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"I feel like there's already a lot going on here," said Marcus Carr, 24. "There's a really great Florida culture that New Port Richey embraces. The waterways. The park. It's more of a local scene."

"We want to be a part of this community," said his wife, Stephanie, 27. "People are craving something here."

Iezzoni, 59, who resides in Gulf Harbors with his wife, Mary Ann, has laid out the welcome mat.

He has an idea of the challenges, having cut his chops managing a white water rafting company in Pennsylvania, as a CPA and as an adjunct in small business development at the University of South Florida.

"We need to let people know we are open for business," he said.

His tactic is to streamline a cumbersome licensing process and lure savvy business people, most recently wooing a gondolier from Rhode Island to check out the Pithlachascotee River as a possible winter set up.

Pet projects include a business incubator for startups that offers low overhead, and a matching grant program for established or relocating businesses that perk up their properties in downtown, along the U.S. 19 corridor and the Marine District.

An added caveat, Iezzoni points out, are rental rates that are less pricey than comparative cities to the south.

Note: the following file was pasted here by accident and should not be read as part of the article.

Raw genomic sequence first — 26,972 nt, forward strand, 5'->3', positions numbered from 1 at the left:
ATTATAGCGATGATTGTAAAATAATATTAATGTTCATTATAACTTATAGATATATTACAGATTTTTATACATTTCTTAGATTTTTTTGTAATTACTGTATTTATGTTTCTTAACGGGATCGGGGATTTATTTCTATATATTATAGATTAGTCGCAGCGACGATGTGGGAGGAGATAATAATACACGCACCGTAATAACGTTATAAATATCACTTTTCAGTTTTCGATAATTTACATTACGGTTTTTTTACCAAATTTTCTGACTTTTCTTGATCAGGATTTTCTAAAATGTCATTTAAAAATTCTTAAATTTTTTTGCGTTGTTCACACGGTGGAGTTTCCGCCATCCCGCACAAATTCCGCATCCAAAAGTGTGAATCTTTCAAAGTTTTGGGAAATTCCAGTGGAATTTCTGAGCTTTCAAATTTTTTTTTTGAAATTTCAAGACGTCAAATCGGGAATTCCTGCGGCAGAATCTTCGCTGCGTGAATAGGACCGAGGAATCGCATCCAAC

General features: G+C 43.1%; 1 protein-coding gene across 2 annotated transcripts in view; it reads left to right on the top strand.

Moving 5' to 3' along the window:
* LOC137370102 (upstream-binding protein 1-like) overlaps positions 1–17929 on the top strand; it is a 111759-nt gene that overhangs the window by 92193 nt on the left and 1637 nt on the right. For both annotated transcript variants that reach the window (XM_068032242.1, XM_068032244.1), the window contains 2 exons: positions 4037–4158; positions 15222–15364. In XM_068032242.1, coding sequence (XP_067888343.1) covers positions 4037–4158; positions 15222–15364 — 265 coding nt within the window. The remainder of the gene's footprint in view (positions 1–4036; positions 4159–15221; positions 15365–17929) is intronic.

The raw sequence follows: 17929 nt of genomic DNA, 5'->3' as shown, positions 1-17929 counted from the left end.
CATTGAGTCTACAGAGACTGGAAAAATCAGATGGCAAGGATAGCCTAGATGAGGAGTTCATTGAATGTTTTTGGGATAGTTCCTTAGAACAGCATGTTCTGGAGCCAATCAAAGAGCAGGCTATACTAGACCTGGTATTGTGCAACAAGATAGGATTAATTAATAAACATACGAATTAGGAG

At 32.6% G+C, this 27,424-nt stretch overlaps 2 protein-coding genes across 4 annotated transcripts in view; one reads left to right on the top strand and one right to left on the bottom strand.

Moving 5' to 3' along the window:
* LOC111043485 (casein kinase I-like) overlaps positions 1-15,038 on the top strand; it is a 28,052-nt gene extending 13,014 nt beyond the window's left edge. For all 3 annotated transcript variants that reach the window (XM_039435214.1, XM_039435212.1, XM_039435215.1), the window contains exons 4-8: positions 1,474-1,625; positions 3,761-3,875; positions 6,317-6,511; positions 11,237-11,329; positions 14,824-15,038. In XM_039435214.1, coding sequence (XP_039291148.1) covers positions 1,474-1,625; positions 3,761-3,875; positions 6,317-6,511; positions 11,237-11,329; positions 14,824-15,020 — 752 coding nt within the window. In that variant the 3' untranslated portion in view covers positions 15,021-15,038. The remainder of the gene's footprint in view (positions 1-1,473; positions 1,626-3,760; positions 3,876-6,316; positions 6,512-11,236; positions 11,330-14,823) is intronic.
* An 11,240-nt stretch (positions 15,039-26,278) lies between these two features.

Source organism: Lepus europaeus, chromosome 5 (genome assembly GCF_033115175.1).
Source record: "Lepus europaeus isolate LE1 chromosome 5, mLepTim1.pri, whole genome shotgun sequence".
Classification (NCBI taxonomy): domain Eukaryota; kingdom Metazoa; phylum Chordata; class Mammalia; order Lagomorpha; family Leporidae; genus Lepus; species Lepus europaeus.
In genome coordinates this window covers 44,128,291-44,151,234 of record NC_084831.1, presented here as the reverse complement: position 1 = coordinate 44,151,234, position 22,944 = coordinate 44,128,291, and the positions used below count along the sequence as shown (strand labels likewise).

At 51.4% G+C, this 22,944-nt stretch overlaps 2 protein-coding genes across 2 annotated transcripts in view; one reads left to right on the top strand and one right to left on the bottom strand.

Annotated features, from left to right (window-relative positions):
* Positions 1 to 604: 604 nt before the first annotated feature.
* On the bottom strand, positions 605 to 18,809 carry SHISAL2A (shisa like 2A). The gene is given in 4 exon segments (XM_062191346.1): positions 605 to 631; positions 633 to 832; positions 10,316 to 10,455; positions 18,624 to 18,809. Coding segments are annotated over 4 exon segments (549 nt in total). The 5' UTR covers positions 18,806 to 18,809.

"The owners of Dulcet (restaurant) saw that early on," he said. "They put $800,000 into the building and hired 30 employees. They leased the pocket park behind the restaurant. They added a Sunday morning brunch that is successful."

"It's been a real confidence builder," he said, adding that citizens who once called to complain about people loitering on that corner now see a red carpet laid out on the street.

A linchpin is the historical Hacienda Hotel, built in the 1920s heydays when silent movie stars and other notables walked the streets. The city purchased the landmark property in 2004. Ten years later, the state Legislature allocated $1 million for renovations. The Hacienda should open within three years as a boutique hotel that will be abutted by a newly beautified, Sims Park.

After building confidence, the next stage is building a sustainable customer base, Iezzoni said.

Events such as Chasco Fiesta and Cotee River Bike Fest bring in thousands of visitors who spend a lot of money, but those are transitory draws.

"Smaller businesses have to have relational buyers — people who continue to patronize them," said Iezzoni, pointing to studies that show that adding more residential properties is essential in a "successful doorstep downtown."

The revival of the troubled Main Street Landing project, that has sat empty for 10 years, might be a start, adding up to 72 residential and a possible 14 commercial units on the first floor, Iezzoni said.

It's a hopeful outlook, but the downtown that he envisions in five years looks even better.

"I see New Port Richey as a beautiful old Florida town with affordable properties, diverse restaurants and art galleries," he said. "I see the Hacienda Hotel open and at least 300 new residential units. I see the existing buildings downtown with second and third stories on top of them. I really feel that in five years you are going to find a town that has defined itself in a different way."

Contact Michele Miller at mmiller@tampabay.com or (727) 869-6251. Follow @MicheleMiller52.